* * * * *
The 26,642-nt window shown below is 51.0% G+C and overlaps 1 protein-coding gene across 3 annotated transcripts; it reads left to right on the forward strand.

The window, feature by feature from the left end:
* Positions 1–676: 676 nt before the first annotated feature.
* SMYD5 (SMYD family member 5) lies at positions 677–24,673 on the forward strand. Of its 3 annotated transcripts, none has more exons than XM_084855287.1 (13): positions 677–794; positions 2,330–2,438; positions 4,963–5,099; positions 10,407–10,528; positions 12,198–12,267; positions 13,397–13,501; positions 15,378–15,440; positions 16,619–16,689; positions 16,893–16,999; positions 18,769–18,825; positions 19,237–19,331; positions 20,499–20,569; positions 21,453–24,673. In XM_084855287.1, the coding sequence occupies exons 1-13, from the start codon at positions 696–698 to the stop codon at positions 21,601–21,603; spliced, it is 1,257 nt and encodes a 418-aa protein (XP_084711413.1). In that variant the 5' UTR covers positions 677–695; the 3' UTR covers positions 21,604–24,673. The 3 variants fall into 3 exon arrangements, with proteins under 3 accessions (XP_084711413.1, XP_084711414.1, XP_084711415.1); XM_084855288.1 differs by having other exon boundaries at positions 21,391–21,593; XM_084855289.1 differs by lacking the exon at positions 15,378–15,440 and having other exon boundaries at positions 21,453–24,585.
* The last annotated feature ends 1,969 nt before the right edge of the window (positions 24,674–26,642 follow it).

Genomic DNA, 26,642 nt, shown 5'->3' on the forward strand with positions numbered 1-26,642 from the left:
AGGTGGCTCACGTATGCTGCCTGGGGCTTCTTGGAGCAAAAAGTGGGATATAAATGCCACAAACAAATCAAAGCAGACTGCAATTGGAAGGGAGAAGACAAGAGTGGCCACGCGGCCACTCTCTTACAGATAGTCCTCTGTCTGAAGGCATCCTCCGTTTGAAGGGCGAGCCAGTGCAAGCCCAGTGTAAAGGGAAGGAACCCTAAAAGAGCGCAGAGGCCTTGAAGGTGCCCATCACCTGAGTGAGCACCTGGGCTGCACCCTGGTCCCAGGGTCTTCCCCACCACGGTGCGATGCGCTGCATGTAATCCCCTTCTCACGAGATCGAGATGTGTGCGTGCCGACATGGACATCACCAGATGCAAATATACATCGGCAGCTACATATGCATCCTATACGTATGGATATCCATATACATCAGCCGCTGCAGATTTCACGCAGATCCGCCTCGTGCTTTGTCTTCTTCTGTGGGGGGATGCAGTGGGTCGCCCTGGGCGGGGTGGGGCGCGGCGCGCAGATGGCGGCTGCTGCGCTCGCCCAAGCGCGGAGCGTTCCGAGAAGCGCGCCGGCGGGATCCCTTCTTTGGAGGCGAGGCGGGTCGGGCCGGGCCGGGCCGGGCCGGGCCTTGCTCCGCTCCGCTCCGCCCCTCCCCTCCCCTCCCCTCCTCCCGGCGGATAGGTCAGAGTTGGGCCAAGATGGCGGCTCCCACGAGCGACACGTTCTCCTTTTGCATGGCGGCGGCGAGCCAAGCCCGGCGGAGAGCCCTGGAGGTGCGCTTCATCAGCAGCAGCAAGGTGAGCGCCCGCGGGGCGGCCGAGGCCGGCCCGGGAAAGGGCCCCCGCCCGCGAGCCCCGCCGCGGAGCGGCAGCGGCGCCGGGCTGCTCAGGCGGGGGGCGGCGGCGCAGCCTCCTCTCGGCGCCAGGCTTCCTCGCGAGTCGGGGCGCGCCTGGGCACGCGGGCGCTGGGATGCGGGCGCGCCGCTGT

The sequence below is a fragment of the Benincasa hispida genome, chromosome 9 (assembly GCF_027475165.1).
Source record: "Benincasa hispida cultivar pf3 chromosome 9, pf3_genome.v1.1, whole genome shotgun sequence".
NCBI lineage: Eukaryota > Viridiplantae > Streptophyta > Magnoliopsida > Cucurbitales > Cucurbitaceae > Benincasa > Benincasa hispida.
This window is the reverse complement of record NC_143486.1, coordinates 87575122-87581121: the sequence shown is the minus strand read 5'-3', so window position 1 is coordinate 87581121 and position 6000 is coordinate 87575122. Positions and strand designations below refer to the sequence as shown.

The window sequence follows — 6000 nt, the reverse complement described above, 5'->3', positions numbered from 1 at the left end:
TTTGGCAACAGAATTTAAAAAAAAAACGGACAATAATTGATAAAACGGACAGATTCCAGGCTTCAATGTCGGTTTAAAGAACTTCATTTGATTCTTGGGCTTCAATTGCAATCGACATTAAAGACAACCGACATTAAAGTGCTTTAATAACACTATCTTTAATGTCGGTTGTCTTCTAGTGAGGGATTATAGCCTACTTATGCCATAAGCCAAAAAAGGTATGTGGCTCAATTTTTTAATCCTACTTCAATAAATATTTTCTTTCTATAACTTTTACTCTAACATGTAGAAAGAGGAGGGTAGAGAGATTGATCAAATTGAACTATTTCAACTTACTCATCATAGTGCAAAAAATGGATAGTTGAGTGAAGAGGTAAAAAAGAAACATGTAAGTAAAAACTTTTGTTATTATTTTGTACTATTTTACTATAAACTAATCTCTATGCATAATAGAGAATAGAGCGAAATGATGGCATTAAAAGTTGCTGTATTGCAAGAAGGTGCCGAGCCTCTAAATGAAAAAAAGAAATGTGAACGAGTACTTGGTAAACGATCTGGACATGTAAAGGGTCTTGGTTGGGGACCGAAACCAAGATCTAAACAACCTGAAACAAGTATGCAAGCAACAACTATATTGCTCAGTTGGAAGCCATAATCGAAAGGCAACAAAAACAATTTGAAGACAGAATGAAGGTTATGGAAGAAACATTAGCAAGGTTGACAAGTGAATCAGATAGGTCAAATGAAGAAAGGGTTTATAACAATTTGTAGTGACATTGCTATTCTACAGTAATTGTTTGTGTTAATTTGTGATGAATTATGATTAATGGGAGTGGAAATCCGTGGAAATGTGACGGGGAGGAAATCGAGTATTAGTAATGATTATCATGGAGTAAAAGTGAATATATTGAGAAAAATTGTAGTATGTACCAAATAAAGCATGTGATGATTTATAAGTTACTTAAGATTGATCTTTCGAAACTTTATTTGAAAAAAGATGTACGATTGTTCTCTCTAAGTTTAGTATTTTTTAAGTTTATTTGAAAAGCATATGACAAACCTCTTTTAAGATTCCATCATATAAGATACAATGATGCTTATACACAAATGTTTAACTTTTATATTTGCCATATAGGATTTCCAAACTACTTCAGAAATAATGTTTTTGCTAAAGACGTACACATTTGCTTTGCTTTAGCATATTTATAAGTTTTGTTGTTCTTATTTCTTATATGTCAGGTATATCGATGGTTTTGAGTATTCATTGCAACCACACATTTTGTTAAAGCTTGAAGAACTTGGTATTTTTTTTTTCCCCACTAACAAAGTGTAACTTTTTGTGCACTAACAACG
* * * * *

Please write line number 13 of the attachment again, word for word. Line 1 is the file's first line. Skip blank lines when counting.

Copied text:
TTTGGCAACAGAATTTAAAAAAAAAACGGACAATAATTGATAAAACGGACAGATTCCAGGCTTCAATGTCGGTTTAAAGAACTTCATTTGATTCTTGGGCTTCAATTGCAATCGACATTAAAGACAACCGACATTAAAGTGCTTTAATAACACTATCTTTAATGTCGGTTGTCTTCTAGTGAGGGATTATAGCCTACTTATGCCATAAGCCAAAAAAGGTATGTGGCTCAATTTTTTAATCCTACTTCAATAAATATTTTCTTTCTATAACTTTTACTCTAACATGTAGAAAGAGGAGGGTAGAGAGATTGATCAAATTGAACTATTTCAACTTACTCATCATAGTGCAAAAAATGGATAGTTGAGTGAAGAGGTAAAAAAGAAACATGTAAGTAAAAACTTTTGTTATTATTTTGTACTATTTTACTATAAACTAATCTCTATGCATAATAGAGAATAGAGCGAAATGATGGCATTAAAAGTTGCTGTATTGCAAGAAGGTGCCGAGCCTCTAAATGAAAAAAAGAAATGTGAACGAGTACTTGGTAAACGATCTGGACATGTAAAGGGTCTTGGTTGGGGACCGAAACCAAGATCTAAACAACCTGAAACAAGTATGCAAGCAACAACTATATTGCTCAGTTGGAAGCCATAATCGAAAGGCAACAAAAACAATTTGAAGACAGAATGAAGGTTATGGAAGAAACATTAGCAAGGTTGACAAGTGAATCAGATAGGTCAAATGAAGAAAGGGTTTATAACAATTTGTAGTGACATTGCTATTCTACAGTAATTGTTTGTGTTAATTTGTGATGAATTATGATTAATGGGAGTGGAAATCCGTGGAAATGTGACGGGGAGGAAATCGAGTATTAGTAATGATTATCATGGAGTAAAAGTGAATATATTGAGAAAAATTGTAGTATGTACCAAATAAAGCATGTGATGATTTATAAGTTACTTAAGATTGATCTTTCGAAACTTTATTTGAAAAAAGATGTACGATTGTTCTCTCTAAGTTTAGTATTTTTTAAGTTTATTTGAAAAGCATATGACAAACCTCTTTTAAGATTCCATCATATAAGATACAATGATGCTTATACACAAATGTTTAACTTTTATATTTGCCATATAGGATTTCCAAACTACTTCAGAAATAATGTTTTTGCTAAAGACGTACACATTTGCTTTGCTTTAGCATATTTATAAGTTTTGTTGTTCTTATTTCTTATATGTCAGGTATATCGATGGTTTTGAGTATTCATTGCAACCACACATTTTGTTAAAGCTTGAAGAACTTGGTATTTTTTTTTTCCCCACTAACAAAGTGTAACTTTTTGTGCACTAACAACG